Assigning road crossing delays

Once the attribution of the walking network was complete, the delays incurred when using the relevant links to cross the road were calculated for the entire network data set. The time to cross the road was calculated based on the delay incurred while waiting for a gap in the traffic, plus the time required to walk across the road. Table 14.5 shows the approach used to determine the average delay encountered before beginning to cross the road.

Table 14.5    Logic used to assign road crossing delays to the walking network

Crossing facility

Attribute code

Delay calculation method

Rationale

None
(not at intersection)

ROAD + hierarchy attribute

Tanners extended model applied to the full road width

Must cross multiple lanes of traffic at once in order to complete crossing.

None(at intersection crossing minor leg)

ROAD + hierarchy attribute

2 seconds

Confirmation delay to ensure no traffic is coming.

Pedestrian
refuge

REFUGE

2 * [Tanners extended model applied to half the road width]

Refuge reduces the crossing distance so a gap is only needed in one stream of traffic at a time.

Traffic
signals

LIGHTS

½ * (100% – [Percentage of traffic signal cycle available to pedestrians]) * [total traffic signal cycle time]

Pedestrians only allowed to cross for part of the traffic signal cycle. Assumes pedestrian arrives at signal half way through the unavailable period.

Pedestrian
crossing

ZEBRA

2 seconds

Confirmation delay to ensure traffic has stopped.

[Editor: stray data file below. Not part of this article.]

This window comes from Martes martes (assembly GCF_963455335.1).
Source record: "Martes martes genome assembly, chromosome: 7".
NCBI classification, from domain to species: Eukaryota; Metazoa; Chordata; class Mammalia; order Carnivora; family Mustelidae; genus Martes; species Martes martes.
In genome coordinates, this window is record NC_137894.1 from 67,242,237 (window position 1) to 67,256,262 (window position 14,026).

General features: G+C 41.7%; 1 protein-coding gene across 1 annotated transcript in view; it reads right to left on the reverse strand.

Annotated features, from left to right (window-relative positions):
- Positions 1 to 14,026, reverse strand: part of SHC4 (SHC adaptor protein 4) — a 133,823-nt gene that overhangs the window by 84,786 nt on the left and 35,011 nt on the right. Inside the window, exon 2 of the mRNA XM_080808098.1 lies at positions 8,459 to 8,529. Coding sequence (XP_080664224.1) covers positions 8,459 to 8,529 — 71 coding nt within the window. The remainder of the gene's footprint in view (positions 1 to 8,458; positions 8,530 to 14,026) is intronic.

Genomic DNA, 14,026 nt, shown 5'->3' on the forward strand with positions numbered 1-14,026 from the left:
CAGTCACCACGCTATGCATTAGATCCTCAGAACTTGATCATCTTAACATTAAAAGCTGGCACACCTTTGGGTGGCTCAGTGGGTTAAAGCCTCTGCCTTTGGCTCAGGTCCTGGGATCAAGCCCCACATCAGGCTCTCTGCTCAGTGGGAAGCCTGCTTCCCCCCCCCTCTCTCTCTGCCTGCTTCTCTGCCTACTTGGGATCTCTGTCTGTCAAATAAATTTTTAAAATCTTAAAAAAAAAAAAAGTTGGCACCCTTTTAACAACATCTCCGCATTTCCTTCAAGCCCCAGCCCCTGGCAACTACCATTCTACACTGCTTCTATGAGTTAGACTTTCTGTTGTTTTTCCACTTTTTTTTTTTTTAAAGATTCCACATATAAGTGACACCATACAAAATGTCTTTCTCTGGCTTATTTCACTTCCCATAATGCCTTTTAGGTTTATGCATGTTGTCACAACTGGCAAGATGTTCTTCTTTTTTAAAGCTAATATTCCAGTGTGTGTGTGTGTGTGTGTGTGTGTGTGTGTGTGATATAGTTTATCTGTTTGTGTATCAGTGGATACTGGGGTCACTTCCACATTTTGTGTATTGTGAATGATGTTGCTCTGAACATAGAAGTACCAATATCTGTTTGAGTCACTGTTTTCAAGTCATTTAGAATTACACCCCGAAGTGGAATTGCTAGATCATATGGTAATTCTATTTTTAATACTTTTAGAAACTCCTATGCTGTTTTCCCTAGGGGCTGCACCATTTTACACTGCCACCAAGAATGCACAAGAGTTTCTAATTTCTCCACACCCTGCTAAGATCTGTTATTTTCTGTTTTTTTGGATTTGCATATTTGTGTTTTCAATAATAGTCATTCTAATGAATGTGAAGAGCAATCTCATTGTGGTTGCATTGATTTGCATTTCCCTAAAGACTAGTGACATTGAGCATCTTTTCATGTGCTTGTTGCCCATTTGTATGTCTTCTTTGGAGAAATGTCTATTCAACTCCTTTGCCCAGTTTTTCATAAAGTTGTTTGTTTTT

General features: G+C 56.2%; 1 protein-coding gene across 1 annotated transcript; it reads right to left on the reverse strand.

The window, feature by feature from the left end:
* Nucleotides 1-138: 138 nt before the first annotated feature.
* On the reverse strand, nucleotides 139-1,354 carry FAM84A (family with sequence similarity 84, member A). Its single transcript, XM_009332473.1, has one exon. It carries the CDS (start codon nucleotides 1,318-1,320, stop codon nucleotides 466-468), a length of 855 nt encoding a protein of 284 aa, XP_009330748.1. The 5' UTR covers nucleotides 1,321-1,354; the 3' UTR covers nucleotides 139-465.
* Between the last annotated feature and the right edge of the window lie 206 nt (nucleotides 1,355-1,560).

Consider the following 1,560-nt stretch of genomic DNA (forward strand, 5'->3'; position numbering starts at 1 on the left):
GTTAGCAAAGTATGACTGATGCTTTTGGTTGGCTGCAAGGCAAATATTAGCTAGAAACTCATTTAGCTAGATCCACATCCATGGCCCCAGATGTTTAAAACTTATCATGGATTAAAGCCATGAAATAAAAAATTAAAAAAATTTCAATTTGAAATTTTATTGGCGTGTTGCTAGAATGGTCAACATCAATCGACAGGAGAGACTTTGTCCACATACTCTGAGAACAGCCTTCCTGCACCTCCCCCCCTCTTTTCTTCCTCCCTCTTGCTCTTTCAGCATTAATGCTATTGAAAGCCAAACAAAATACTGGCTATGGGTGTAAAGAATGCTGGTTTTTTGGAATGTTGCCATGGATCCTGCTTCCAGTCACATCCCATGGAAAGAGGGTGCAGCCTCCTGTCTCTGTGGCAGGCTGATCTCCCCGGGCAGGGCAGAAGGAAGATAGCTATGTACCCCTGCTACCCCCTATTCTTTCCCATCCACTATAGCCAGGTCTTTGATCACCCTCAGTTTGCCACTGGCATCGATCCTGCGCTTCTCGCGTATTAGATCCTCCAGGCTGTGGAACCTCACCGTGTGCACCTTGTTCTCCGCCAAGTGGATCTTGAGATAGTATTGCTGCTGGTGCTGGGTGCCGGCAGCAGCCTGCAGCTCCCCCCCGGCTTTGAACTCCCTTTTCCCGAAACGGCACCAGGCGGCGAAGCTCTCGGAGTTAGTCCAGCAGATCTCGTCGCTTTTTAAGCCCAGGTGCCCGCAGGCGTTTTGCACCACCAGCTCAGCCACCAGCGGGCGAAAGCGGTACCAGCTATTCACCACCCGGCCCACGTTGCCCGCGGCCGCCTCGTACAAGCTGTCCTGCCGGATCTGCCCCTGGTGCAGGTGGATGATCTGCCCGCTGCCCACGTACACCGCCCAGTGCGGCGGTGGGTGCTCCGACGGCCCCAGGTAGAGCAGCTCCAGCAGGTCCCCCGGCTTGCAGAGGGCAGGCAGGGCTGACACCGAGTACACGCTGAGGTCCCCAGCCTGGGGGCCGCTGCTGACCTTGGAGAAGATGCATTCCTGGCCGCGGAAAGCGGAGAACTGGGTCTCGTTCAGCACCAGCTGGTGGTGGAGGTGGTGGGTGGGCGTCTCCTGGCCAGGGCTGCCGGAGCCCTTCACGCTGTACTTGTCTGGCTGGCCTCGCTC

Roundabouts

(not coded)

 

Treated as none (at intersection crossing minor leg) or pedestrian refuge

 

Tanner’s (1962) extended model was used to model the road crossing delays when crossing arterial roads and roads with pedestrian refuges. Tanner’s extended model takes into account a host of variables including traffic volumes, crossing width, number of lanes to be crossed and bunching of vehicles. The traffic volumes and number of lanes were estimated from the road hierarchy information, while the crossing width was calculated directly in the GIS from the length of the network edges. The proportion of bunched vehicles was assumed to be constant.

The delays calculated using the methods listed in table 14.5 were capped at two minutes, on the basis that after this period of time a person was likely to use less safe methods to utilise any crossing opportunity for roads less than or equal to a minor arterial. For higher-order roads, pedestrians were modelled to divert to the nearest ‘safe’ crossing point.